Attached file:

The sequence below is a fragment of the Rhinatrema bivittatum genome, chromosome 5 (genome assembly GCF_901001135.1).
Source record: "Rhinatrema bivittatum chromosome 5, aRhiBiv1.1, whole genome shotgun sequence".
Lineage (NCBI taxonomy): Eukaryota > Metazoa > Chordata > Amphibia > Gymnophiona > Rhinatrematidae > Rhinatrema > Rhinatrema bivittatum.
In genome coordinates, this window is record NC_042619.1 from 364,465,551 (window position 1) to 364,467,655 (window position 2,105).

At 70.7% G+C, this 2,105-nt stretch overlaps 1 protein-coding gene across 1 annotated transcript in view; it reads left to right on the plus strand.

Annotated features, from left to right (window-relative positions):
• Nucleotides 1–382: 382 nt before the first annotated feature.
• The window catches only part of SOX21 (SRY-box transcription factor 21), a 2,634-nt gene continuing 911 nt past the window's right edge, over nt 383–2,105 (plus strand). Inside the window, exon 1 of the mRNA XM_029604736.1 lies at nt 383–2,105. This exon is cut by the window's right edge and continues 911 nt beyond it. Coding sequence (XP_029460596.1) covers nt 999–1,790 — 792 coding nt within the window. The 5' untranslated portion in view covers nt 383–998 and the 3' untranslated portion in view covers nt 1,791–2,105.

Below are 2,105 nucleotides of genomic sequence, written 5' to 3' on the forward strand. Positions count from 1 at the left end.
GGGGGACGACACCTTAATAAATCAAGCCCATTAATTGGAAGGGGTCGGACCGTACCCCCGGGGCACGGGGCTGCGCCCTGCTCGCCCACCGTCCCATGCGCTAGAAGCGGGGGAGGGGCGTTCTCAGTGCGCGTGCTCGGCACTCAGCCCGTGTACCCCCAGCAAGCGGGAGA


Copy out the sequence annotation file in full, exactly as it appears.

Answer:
The sequence below is a fragment of the Rhinatrema bivittatum genome, chromosome 5 (genome assembly GCF_901001135.1).
Source record: "Rhinatrema bivittatum chromosome 5, aRhiBiv1.1, whole genome shotgun sequence".
Lineage (NCBI taxonomy): Eukaryota > Metazoa > Chordata > Amphibia > Gymnophiona > Rhinatrematidae > Rhinatrema > Rhinatrema bivittatum.
In genome coordinates, this window is record NC_042619.1 from 364,465,551 (window position 1) to 364,467,655 (window position 2,105).

At 70.7% G+C, this 2,105-nt stretch overlaps 1 protein-coding gene across 1 annotated transcript in view; it reads left to right on the plus strand.

Annotated features, from left to right (window-relative positions):
• Nucleotides 1–382: 382 nt before the first annotated feature.
• The window catches only part of SOX21 (SRY-box transcription factor 21), a 2,634-nt gene continuing 911 nt past the window's right edge, over nt 383–2,105 (plus strand). Inside the window, exon 1 of the mRNA XM_029604736.1 lies at nt 383–2,105. This exon is cut by the window's right edge and continues 911 nt beyond it. Coding sequence (XP_029460596.1) covers nt 999–1,790 — 792 coding nt within the window. The 5' untranslated portion in view covers nt 383–998 and the 3' untranslated portion in view covers nt 1,791–2,105.

Below are 2,105 nucleotides of genomic sequence, written 5' to 3' on the forward strand. Positions count from 1 at the left end.
GGGGGACGACACCTTAATAAATCAAGCCCATTAATTGGAAGGGGTCGGACCGTACCCCCGGGGCACGGGGCTGCGCCCTGCTCGCCCACCGTCCCATGCGCTAGAAGCGGGGGAGGGGCGTTCTCAGTGCGCGTGCTCGGCACTCAGCCCGTGTACCCCCAGCAAGCGGGAGA